Michael Clarke has defiantly shrugged off the uproar of laughter that followed his stunning offer to come out of retirement and help Australian cricket in its most desperate hour.
“The team needs me and I need to give back to this great sport,” said the 37-year-old former Australian captain. “Just give me a year’s worth of physio and chiropractic work and I’m good to go. Maybe a few Panadols, too. And have an ambulance on standby.”
After three years out of the game, on top of playing his entire career nursing the dodgiest back in world cricket, few experts believe Clarke can handle professional sport again. But speaking exclusively to HitWicket.News from his home at the Shady Acres Aged Care and Crippled Spine Facility, Clarke defiantly declared that his high-tech walking frame is strong enough to withstand the rigours of Test cricket.
“My new walker is made of reinforced titanium,” said Clarke. “That’s about a billion times stronger than my wafer-thin spinal bones.”
In fact, Clarke believes his walker is a secret weapon that has kept him in peak batting form these past three years, even without him playing a match or picking up a bat.
“Think about it. When I stoop over my walker grasping the hand-holds, I’m basically in my batting stance. All I have to do is turn my head to the left. The bionic implant in my neck will handle that.”
Clarke says he has been keeping fit since retiring, through a rigorous regime of bingo and lawn bowls, and that the time away from the game has helped his body. Echoing the kind of hubristic talk you might hear from an over-the-hill boxer who gets trampled in his comeback fight, the 37-year-old said he is in the best shape of his life.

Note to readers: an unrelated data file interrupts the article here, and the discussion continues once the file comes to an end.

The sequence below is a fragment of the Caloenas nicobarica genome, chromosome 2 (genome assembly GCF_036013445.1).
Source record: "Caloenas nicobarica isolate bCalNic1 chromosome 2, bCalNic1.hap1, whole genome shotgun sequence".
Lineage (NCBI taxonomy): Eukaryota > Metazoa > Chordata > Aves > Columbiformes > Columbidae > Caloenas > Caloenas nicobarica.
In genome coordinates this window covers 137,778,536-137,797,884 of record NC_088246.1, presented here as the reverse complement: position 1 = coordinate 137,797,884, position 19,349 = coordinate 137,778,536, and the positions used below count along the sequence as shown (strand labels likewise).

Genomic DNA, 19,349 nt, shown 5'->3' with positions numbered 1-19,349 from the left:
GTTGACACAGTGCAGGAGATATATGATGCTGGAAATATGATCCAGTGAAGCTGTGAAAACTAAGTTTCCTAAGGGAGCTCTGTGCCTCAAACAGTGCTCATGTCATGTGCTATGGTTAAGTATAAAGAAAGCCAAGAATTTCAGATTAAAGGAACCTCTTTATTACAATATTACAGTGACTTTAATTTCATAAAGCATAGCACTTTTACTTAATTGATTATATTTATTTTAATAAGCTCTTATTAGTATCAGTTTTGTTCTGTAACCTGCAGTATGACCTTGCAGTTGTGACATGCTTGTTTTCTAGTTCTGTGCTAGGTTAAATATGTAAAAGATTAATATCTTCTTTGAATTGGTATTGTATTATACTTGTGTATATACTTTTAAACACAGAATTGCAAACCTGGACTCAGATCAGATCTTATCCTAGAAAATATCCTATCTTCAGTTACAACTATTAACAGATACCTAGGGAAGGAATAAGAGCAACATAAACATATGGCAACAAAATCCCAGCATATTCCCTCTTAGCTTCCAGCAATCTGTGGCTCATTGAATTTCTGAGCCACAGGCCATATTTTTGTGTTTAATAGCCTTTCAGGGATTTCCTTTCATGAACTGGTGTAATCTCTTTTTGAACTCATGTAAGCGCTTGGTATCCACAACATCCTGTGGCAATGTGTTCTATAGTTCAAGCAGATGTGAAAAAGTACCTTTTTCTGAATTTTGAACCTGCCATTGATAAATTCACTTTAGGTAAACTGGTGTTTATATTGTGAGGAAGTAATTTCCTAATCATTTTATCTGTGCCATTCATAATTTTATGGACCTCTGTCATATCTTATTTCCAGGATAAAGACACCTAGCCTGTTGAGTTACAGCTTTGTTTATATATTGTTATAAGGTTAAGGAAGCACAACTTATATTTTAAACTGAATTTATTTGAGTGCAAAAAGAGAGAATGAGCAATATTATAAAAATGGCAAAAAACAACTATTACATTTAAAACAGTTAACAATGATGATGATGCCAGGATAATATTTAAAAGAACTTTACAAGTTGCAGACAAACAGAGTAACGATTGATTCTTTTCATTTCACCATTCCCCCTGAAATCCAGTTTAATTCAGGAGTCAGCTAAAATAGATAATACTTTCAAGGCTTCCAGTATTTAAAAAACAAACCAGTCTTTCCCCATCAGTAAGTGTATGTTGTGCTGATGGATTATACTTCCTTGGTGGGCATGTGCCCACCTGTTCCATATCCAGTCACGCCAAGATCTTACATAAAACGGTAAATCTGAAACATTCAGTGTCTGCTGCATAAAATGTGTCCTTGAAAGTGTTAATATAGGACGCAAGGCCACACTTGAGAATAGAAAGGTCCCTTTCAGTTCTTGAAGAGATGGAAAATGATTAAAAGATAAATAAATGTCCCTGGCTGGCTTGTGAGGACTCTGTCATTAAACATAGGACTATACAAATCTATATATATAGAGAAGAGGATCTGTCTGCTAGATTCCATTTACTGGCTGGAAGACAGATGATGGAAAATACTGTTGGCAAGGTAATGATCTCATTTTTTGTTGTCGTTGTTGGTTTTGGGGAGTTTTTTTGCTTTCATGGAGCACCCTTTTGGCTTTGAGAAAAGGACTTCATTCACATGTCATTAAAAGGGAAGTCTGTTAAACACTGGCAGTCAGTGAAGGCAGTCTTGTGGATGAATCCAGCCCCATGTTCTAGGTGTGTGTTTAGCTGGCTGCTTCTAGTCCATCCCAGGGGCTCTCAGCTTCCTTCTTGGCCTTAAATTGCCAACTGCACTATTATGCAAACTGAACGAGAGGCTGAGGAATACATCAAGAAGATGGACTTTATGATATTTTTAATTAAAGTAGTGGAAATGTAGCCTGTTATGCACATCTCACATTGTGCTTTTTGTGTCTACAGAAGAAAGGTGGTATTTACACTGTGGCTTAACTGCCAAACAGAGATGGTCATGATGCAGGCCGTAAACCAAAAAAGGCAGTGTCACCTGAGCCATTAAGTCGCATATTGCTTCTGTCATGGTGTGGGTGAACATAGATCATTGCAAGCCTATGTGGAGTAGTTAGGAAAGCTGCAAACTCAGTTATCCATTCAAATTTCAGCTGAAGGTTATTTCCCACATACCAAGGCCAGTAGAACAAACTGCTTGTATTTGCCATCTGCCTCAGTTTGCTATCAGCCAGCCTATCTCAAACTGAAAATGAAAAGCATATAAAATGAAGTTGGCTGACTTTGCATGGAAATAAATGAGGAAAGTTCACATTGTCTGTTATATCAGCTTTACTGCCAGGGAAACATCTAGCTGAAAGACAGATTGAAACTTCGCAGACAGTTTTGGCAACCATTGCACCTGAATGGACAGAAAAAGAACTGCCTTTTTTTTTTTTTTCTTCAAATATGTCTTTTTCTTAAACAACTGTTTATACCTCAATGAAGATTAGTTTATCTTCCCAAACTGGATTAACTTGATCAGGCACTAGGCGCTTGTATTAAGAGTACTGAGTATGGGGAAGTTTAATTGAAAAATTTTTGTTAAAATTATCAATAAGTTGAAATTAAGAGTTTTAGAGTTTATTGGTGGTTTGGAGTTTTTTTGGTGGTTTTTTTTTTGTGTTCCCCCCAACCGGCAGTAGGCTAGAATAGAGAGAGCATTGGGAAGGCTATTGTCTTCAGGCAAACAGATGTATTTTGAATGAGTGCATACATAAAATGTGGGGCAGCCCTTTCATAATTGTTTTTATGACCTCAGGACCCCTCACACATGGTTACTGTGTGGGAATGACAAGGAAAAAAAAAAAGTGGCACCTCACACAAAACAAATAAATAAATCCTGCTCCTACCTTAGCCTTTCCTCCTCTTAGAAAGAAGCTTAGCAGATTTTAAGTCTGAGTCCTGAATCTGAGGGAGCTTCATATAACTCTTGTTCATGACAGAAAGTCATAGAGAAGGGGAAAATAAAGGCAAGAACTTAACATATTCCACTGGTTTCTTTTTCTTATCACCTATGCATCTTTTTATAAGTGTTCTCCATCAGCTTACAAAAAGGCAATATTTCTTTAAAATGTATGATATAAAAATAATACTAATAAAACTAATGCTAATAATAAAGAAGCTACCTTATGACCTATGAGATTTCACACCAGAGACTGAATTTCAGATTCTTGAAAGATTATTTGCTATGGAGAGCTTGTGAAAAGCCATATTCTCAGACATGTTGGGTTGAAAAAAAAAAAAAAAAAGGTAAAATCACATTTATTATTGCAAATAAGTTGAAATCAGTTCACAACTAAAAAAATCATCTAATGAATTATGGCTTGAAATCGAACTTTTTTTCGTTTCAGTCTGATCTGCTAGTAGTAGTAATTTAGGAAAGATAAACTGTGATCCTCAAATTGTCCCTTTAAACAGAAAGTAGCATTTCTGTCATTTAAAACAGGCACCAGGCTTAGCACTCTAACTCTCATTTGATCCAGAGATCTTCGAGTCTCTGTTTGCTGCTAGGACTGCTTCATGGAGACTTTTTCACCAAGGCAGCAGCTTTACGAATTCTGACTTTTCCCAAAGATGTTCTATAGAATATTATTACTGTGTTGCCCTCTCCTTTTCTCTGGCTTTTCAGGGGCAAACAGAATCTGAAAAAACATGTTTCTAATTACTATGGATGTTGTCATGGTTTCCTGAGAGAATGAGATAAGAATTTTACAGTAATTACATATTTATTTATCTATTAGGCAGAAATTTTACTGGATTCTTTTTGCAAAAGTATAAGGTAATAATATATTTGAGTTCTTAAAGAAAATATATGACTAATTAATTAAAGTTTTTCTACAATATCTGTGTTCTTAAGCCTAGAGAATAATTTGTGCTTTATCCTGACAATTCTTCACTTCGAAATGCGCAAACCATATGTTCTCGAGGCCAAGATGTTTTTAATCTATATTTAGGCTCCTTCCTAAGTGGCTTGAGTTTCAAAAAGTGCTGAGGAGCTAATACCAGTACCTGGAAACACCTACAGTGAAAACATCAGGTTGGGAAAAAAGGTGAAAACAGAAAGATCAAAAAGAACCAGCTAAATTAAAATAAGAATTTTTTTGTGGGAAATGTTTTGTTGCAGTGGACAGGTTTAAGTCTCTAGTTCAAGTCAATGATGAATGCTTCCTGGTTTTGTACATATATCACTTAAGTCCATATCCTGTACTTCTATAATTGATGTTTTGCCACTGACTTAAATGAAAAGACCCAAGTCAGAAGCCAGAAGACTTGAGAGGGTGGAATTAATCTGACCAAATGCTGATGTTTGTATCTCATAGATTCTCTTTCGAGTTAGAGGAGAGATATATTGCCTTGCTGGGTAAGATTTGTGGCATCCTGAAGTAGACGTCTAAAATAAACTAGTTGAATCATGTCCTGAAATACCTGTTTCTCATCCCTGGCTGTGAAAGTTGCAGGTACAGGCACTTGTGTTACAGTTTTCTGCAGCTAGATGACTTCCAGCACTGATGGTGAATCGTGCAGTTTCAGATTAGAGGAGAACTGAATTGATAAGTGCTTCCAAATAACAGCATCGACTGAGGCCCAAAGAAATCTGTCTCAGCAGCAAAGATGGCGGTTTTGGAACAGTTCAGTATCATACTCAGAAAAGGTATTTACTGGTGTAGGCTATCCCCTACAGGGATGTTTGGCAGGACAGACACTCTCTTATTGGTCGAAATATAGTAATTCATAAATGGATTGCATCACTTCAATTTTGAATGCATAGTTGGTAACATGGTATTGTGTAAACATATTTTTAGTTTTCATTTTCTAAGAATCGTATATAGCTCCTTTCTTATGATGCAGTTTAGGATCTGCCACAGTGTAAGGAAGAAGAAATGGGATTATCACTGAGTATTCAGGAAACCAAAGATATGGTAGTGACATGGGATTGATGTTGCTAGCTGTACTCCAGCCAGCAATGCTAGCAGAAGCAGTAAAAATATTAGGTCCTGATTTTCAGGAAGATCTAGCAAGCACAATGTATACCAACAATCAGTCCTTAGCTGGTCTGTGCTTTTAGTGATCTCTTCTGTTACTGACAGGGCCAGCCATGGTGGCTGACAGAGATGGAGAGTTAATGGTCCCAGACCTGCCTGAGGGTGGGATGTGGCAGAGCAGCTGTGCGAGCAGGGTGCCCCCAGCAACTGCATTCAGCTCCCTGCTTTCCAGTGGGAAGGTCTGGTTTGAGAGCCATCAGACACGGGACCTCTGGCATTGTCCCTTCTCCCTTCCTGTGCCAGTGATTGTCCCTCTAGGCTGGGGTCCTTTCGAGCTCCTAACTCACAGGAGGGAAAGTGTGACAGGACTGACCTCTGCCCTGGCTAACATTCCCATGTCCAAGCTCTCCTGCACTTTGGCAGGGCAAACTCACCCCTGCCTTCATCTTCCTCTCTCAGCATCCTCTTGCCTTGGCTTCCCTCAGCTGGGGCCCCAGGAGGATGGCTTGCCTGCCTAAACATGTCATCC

“I can even make it from lunch to dinner without a nap. That’s how great I feel.”
“Who cares if I haven’t faced a delivery over 90kmh since the 2015 World Cup final?”
Clarke has taken inspiration from another former Australian captain, Bob Simpson, who came out of retirement at age 41 to help an Australian team decimated by the World Series Cricket revolution of the late 1970s. “If Bob could come back at 41 against gentle Indian spinners,” said Clarke, “I’ll have no problem against the same sort of bowling.”
When we asked Clarke how he would go facing 155kmh chin music from bowlers like world number one Kagiso Rabada, at that moment his hearing aid mysteriously stopped working. But after we wrote the question down for him, Clarke deftly ducked under our verbal bouncer. “I’ll be the captain, remember? I’ll just instruct my batting partner to face all the fast bowlers. Easy!”
“Besides, I can’t run anymore, so I’ll just stay at my end,” smiled Clarke. “Even when Jimmy Anderson tells me to get ready for a broken fuckin’ arm.”
Clarke’s comeback talk has been sparked by the dire situation Australian cricket finds itself in following the ball tampering suspensions of Steve Smith, David Warner and Cameron Bancroft that have decimated its Test team. He believes the team needs proven leadership in a bid to overcome the psychologically devastating ball tampering scandal and revamp its culture.
“I can help the boys look at the issue completely differently,” claimed Clarke. “That’s because, at my age, people tamper with my balls very regularly, checking for cancer.”
“Once I get the team to check my balls, they’ll never want to tamper with any other balls ever again.”
Should Clarke’s comeback eventuate, he will face an enormous challenge rebuilding an Australian team severely lacking in both experience and confidence.
“I have a plan,” said Clarke. “Put me in charge and I’ll revert to a tried and true formula: selecting only my New South Wales mates.”
by John Newell